We are taught that jealousy is shameful and embarrassing, and admitting it feels sinful for many people, especially to a friend. No one wants to look weak. However, experts say jealousy is a good tool to help you see what you really care about. Julie Exline, Ph.D., director of clinical training at Case Western Reserve University’s department of psychological sciences says the roots of our envy may be from dreams we didn’t know we had. If your buddy is thrilled with her new trainer or breed of horse, maybe it’s time you looked into a change in those areas yourself. Think about what is triggering your jealously and take a hard look at your own horse life and what you want and the necessary steps to get there. You can’t fix a problem or feel better until you know honestly why it’s happening.

Learn From the Success of Others

The same friend who makes you feel green with envy can also be the source of helping you find success. They say, “If you can’t beat ‘em join ‘em,” and maybe you are resisting improving your riding or current situation in horses out of ignorance or stubbornness. Drop the pride and attitude and ask your pal for help. Horse people are usually happy to chat or go to dinner to discuss their thoughts and everyone loves to talk horse shop.

My daughter is hard-headed, extremely stubborn and has always had a healthy fear of horses. She learns everything the hard way. Even as a lead line exhibitor she was telling me what to do and wouldn’t take direction from anyone but her trainer. I gave up critiquing her a long time ago and when she came out of a class that went poorly, we knew to leave her alone for awhile to collect herself. Sometimes we bought puppies after particularly bad nationals; I’m not ashamed to admit that fact. Our trainer would laugh, “Always a new puppy at a horse show!” She’s a very bad loser, and her perfectionism and desire to succeed is strong. She eventually learned that mom and dad know best and she is a great and respectful student and daughter. Her fear of horses was something she had to overcome, but her drive to win was greater. She looked at the kids she respected who were working hard and winning and went to train with their coach. She rode young horses that were more dangerous and scarier, but very talented, and when they’d spook or get stupid, she’d stick with it. She had rocky classes until she looked at the big picture of how to improve and learn and find a program she could fit into. She was honest that she didn’t want to do the all-around and focused on the pleasure and reining and gave up games and equitation so she could be relaxed and enjoy showing. She emulated other kids who were working hard and made friends with the people she found inspirational. After that, she won her first Walk-Trot National title unanimously and while every show isn’t ideal, they’re always a good experience for her and a valuable life experience.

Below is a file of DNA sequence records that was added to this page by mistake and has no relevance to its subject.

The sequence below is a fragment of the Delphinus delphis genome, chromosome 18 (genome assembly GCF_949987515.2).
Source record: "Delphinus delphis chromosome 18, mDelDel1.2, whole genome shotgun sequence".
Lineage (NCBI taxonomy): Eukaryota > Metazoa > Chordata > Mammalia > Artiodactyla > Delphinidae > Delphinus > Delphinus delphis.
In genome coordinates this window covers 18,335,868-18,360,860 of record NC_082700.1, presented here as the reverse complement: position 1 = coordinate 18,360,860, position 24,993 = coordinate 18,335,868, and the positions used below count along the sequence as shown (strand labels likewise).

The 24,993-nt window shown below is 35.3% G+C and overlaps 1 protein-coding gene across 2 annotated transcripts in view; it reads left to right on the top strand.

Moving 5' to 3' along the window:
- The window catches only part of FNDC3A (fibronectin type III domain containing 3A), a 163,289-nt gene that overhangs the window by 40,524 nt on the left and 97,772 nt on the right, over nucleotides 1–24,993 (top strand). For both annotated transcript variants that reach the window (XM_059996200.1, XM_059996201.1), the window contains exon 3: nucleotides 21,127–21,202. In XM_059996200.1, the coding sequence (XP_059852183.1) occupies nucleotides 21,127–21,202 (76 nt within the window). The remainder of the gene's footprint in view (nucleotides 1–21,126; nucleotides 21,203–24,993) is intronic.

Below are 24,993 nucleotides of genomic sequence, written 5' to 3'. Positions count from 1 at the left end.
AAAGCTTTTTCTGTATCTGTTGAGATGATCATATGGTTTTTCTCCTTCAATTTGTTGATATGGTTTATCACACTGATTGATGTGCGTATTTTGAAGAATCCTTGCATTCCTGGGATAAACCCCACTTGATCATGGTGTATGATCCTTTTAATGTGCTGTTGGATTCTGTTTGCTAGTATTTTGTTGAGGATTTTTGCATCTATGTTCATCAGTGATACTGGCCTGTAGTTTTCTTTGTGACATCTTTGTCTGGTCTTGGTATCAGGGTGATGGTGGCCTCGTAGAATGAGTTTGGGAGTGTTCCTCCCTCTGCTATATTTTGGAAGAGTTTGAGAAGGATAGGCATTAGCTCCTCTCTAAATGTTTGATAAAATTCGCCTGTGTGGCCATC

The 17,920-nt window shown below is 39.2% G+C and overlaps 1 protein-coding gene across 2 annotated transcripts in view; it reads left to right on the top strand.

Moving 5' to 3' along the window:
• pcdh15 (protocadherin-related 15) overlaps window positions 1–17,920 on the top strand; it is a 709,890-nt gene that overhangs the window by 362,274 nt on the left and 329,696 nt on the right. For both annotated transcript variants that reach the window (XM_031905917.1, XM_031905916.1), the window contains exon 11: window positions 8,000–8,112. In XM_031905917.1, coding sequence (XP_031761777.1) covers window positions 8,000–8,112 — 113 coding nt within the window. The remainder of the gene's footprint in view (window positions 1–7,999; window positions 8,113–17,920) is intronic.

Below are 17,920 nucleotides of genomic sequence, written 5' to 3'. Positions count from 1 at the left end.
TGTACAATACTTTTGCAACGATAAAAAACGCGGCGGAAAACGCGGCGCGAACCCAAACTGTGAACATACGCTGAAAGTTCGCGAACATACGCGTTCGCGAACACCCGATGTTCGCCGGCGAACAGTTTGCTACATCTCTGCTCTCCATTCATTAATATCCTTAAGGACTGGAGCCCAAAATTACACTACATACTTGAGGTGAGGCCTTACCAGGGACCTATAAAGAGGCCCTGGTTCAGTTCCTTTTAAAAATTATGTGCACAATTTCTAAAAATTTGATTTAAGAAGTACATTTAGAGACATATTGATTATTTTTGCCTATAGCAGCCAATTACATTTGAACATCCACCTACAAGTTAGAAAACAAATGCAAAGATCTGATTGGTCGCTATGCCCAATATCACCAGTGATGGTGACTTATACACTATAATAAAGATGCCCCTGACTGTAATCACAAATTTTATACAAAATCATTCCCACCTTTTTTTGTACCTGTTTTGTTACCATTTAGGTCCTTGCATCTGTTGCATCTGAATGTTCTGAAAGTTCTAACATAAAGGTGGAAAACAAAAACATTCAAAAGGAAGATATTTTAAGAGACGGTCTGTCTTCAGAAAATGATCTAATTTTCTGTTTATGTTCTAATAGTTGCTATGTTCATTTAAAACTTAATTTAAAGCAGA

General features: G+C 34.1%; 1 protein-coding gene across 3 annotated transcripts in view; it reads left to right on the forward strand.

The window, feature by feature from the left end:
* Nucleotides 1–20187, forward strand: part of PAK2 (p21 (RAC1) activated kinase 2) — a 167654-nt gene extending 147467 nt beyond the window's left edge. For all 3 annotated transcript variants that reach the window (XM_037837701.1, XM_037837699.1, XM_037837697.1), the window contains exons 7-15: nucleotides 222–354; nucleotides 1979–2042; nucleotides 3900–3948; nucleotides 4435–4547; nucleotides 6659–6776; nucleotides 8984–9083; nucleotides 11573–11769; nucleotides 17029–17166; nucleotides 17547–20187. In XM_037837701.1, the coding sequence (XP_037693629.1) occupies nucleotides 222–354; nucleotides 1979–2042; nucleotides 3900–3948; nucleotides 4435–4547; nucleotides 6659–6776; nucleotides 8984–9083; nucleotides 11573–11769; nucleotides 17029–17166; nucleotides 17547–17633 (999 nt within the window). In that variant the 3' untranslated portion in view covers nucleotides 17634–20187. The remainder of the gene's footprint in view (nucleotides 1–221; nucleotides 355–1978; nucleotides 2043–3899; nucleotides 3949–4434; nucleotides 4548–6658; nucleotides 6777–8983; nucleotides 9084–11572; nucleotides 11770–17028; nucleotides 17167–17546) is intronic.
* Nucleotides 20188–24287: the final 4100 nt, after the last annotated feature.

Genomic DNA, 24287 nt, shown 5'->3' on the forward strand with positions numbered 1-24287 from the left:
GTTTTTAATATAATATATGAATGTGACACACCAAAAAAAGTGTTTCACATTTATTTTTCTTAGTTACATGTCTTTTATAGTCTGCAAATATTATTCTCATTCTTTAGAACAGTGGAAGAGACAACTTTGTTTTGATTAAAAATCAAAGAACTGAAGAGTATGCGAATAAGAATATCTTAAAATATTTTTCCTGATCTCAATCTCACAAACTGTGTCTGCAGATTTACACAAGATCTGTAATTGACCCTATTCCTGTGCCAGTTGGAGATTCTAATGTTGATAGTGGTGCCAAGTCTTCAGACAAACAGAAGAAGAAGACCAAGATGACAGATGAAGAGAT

That’s not to say mimicking and copying will get you to the title you want. A little luck helps and the best professional training, advice, and some talent make a huge difference in horses. However, for most winners in horses or any sport, hard work and dedication is why they become successful and stay in that top ten. If you do watch anyone who is a name in horses, they are all characterized by a tremendous work ethic and the tireless pursuit of refining their horsemanship skills. Great trainers are great because they aren’t lazy and are always looking at what’s new and who has a better way of getting the job done.

Great amateurs are the same way and everyone gets a little “green” every once in a while. How you act when you experience such feelings can make a big difference in your life. Jealousy can be a catalyst you need to learn and grow and ultimately turn you into the person who is doling out the advice and helping others.